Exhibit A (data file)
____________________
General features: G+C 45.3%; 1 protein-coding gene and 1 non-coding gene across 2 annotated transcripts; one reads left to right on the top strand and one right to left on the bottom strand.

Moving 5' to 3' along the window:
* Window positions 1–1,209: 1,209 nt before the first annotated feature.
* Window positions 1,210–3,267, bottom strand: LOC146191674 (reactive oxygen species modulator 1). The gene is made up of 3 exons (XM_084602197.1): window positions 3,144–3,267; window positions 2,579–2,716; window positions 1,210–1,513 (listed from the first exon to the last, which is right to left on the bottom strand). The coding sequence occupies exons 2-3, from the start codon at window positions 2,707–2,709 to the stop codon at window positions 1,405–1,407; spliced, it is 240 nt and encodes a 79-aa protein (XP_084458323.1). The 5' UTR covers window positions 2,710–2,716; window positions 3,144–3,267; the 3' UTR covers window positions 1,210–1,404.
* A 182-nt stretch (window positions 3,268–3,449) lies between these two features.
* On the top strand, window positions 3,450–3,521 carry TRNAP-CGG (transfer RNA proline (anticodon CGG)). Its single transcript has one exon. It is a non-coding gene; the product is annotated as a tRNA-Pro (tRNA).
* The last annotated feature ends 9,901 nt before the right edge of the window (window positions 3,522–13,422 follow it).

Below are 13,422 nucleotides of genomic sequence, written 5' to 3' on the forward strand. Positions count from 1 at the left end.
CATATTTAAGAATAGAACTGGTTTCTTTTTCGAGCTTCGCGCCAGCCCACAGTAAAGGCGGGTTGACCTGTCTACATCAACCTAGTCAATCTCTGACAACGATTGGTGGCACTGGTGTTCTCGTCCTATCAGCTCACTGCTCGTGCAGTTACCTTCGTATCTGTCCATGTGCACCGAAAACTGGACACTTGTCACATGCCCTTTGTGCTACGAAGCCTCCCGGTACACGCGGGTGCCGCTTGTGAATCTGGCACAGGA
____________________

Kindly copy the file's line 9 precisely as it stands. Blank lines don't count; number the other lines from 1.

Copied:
CATATTTAAGAATAGAACTGGTTTCTTTTTCGAGCTTCGCGCCAGCCCACAGTAAAGGCGGGTTGACCTGTCTACATCAACCTAGTCAATCTCTGACAACGATTGGTGGCACTGGTGTTCTCGTCCTATCAGCTCACTGCTCGTGCAGTTACCTTCGTATCTGTCCATGTGCACCGAAAACTGGACACTTGTCACATGCCCTTTGTGCTACGAAGCCTCCCGGTACACGCGGGTGCCGCTTGTGAATCTGGCACAGGA